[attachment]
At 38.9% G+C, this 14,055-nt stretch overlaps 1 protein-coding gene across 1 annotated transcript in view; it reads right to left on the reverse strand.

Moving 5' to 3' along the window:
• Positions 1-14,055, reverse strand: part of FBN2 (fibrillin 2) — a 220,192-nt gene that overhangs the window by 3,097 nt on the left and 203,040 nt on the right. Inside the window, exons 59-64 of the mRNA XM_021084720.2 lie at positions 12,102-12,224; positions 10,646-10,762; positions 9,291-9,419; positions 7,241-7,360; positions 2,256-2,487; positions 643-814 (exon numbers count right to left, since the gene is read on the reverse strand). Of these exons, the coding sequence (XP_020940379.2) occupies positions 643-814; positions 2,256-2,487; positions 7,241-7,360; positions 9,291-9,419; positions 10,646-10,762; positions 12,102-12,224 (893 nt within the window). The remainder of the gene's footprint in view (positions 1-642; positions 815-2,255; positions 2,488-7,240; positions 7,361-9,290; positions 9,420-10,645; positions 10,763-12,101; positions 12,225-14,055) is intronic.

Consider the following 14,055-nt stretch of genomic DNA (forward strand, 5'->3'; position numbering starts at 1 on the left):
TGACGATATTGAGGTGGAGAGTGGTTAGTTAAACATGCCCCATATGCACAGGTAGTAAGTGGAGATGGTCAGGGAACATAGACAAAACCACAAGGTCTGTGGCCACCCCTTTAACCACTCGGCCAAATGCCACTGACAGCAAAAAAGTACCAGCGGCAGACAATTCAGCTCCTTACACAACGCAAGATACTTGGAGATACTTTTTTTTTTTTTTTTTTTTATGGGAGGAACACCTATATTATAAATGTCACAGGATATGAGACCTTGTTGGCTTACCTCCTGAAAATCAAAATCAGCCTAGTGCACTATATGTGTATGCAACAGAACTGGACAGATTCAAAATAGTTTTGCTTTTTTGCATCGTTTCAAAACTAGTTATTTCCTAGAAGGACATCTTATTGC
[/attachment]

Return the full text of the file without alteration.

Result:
At 38.9% G+C, this 14,055-nt stretch overlaps 1 protein-coding gene across 1 annotated transcript in view; it reads right to left on the reverse strand.

Moving 5' to 3' along the window:
• Positions 1-14,055, reverse strand: part of FBN2 (fibrillin 2) — a 220,192-nt gene that overhangs the window by 3,097 nt on the left and 203,040 nt on the right. Inside the window, exons 59-64 of the mRNA XM_021084720.2 lie at positions 12,102-12,224; positions 10,646-10,762; positions 9,291-9,419; positions 7,241-7,360; positions 2,256-2,487; positions 643-814 (exon numbers count right to left, since the gene is read on the reverse strand). Of these exons, the coding sequence (XP_020940379.2) occupies positions 643-814; positions 2,256-2,487; positions 7,241-7,360; positions 9,291-9,419; positions 10,646-10,762; positions 12,102-12,224 (893 nt within the window). The remainder of the gene's footprint in view (positions 1-642; positions 815-2,255; positions 2,488-7,240; positions 7,361-9,290; positions 9,420-10,645; positions 10,763-12,101; positions 12,225-14,055) is intronic.

Consider the following 14,055-nt stretch of genomic DNA (forward strand, 5'->3'; position numbering starts at 1 on the left):
TGACGATATTGAGGTGGAGAGTGGTTAGTTAAACATGCCCCATATGCACAGGTAGTAAGTGGAGATGGTCAGGGAACATAGACAAAACCACAAGGTCTGTGGCCACCCCTTTAACCACTCGGCCAAATGCCACTGACAGCAAAAAAGTACCAGCGGCAGACAATTCAGCTCCTTACACAACGCAAGATACTTGGAGATACTTTTTTTTTTTTTTTTTTTTATGGGAGGAACACCTATATTATAAATGTCACAGGATATGAGACCTTGTTGGCTTACCTCCTGAAAATCAAAATCAGCCTAGTGCACTATATGTGTATGCAACAGAACTGGACAGATTCAAAATAGTTTTGCTTTTTTGCATCGTTTCAAAACTAGTTATTTCCTAGAAGGACATCTTATTGC